“We have done a lot of marketing and hopefully we will have over 200 participants from around the world – the US, the UK, Nigeria and even Senegal,” Minister Fatou Mass Jobe-Njie has said.
The Roots festival commemorates the Atlantic Slave Trade, drawing inspiration from the book Roots by the late African American historian Alex Haley, who traces his origin to a Gambian village of Juffereh.
This year’s is the eleventh edition of the biennial event which allows people of African descent to “reconnect with their roots.”
On Saturday April 5, the tourism minister led a delegation of the organising committee for the 2014 edition to Kanilai to formally inform the people of the president’s native village about the upcoming event.
Speaking to the press, Minister Jobe-Njie said: “In every Roots Homecoming Festival, “Futampaf” which is the rite of passage for the Jola tribe is part of the highlights. The participants are basically taken through the rite of passage.
“We came today with a bag of cola nut; myself and the organising committee to talk to the elders and the local organising committee of Kanilai that the festival is happening and this year is going to be even better and bigger than all the previous festivals.”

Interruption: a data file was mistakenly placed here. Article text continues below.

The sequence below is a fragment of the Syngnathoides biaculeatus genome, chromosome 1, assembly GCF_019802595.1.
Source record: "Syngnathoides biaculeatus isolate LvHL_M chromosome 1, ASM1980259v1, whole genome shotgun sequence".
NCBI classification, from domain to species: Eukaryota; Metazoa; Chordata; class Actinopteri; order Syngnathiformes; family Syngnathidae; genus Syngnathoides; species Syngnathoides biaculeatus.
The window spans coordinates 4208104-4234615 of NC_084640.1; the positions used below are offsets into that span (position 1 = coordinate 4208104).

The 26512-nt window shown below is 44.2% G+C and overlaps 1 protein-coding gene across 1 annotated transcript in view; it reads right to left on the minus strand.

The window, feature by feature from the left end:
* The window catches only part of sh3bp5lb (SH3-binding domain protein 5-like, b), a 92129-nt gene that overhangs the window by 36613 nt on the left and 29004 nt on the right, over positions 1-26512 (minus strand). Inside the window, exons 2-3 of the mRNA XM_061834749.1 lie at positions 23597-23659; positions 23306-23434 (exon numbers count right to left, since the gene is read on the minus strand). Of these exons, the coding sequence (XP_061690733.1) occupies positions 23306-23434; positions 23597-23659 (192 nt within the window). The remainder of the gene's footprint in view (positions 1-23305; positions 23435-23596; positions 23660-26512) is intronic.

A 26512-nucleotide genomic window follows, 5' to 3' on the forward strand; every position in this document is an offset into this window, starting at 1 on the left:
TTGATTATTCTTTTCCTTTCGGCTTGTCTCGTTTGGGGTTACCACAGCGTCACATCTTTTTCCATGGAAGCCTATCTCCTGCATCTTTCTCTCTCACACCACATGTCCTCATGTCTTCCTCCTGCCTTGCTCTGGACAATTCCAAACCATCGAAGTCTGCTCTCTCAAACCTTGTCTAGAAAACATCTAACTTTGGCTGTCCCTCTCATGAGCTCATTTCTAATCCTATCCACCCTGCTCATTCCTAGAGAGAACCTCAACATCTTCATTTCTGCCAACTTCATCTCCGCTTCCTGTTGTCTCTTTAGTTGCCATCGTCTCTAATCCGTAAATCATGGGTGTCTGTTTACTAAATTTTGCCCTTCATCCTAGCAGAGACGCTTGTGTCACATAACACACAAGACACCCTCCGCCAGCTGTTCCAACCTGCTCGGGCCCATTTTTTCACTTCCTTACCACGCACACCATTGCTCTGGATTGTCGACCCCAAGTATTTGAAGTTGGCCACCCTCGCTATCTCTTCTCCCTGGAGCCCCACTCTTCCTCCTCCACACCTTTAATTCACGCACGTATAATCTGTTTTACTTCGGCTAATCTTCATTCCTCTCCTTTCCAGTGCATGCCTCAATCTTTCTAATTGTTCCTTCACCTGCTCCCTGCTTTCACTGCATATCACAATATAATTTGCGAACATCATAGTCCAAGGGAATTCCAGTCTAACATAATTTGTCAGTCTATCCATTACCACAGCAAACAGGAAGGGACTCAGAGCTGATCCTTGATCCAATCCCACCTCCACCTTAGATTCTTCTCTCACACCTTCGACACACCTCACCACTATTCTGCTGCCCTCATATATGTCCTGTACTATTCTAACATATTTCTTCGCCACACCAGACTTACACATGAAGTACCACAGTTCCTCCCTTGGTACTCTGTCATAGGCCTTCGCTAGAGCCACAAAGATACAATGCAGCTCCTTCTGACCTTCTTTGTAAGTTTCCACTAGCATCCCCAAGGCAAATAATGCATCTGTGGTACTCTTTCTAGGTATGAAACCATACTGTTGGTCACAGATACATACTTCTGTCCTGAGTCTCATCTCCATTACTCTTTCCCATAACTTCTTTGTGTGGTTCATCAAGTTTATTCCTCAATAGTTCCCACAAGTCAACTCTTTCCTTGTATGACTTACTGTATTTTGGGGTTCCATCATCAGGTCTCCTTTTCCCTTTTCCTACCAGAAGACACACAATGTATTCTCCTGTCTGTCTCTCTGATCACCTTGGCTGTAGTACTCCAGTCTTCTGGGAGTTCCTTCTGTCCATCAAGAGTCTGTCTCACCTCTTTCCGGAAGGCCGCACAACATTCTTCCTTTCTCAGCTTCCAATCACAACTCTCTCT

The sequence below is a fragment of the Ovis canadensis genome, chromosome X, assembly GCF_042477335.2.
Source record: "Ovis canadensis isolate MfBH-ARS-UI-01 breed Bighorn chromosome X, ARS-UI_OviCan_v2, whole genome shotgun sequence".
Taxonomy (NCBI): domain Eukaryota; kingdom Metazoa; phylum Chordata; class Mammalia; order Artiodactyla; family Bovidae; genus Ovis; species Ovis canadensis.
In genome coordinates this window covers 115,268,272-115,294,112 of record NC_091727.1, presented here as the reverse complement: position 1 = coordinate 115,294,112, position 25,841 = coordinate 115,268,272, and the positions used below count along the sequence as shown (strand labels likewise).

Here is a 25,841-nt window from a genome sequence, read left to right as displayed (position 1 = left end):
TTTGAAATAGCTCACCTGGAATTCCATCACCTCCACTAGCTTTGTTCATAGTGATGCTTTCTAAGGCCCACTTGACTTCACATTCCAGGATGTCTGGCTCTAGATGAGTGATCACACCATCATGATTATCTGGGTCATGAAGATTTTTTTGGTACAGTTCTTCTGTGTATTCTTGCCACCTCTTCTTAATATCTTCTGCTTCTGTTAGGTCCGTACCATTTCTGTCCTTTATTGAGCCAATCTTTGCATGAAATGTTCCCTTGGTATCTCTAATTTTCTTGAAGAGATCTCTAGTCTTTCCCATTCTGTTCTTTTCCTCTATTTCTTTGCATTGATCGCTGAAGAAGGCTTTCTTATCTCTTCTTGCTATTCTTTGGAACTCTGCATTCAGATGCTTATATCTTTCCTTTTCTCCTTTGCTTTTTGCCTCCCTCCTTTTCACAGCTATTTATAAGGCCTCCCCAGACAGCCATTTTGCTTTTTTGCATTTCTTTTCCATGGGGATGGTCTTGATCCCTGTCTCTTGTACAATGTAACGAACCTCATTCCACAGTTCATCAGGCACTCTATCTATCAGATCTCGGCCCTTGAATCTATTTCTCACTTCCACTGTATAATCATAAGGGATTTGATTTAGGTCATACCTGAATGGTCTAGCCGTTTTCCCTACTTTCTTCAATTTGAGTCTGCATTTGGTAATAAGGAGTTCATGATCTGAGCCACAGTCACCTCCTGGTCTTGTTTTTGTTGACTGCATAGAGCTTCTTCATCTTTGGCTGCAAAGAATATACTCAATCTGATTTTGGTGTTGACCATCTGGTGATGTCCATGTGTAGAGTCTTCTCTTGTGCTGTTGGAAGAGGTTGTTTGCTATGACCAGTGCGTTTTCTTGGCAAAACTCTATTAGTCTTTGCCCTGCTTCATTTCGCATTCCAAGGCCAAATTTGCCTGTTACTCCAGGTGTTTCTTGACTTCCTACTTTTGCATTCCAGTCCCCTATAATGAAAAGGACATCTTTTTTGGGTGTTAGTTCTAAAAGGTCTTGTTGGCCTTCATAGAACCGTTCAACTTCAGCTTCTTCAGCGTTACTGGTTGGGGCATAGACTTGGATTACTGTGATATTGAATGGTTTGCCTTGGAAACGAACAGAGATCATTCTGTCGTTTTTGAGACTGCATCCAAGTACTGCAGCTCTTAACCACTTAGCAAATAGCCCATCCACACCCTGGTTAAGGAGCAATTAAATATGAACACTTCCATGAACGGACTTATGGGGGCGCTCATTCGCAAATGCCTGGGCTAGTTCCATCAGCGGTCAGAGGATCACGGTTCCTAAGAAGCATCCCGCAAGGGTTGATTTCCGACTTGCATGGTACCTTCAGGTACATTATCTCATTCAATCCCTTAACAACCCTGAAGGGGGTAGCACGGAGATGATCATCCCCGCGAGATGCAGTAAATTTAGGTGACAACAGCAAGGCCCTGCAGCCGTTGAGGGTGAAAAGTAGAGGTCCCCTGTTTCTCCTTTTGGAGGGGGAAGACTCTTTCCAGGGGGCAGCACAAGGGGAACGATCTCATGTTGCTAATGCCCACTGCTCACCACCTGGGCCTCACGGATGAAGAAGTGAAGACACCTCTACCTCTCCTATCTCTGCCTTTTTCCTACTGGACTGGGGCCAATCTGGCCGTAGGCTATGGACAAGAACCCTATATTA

With barely one month to go, the tourism minister said accommodation, security and logistical arrangements were intact.
As part of the activities, renowned Jamaican singers Sizzla and Mutabaruka will join Gambian musicians for a fundraising musical show slated for May 10 at the Independence Stadium. A symposium which will feature Julius Garvey, the son of Marcus Garvey is also planned.
“The festival is a call for action for the African Diaspora to discover and embrace their culture and identity as Africans,” she said.
Meanwhile, the delegation comprises the permanent secretary, ministry of Tourism and Culture, officials of the National Centre for Arts and Culture, and the Gambia Tourism Board. Another salutation visit is slated for Wednesday April 9, this time round, to Juffureh.
By: Essa Njie]]>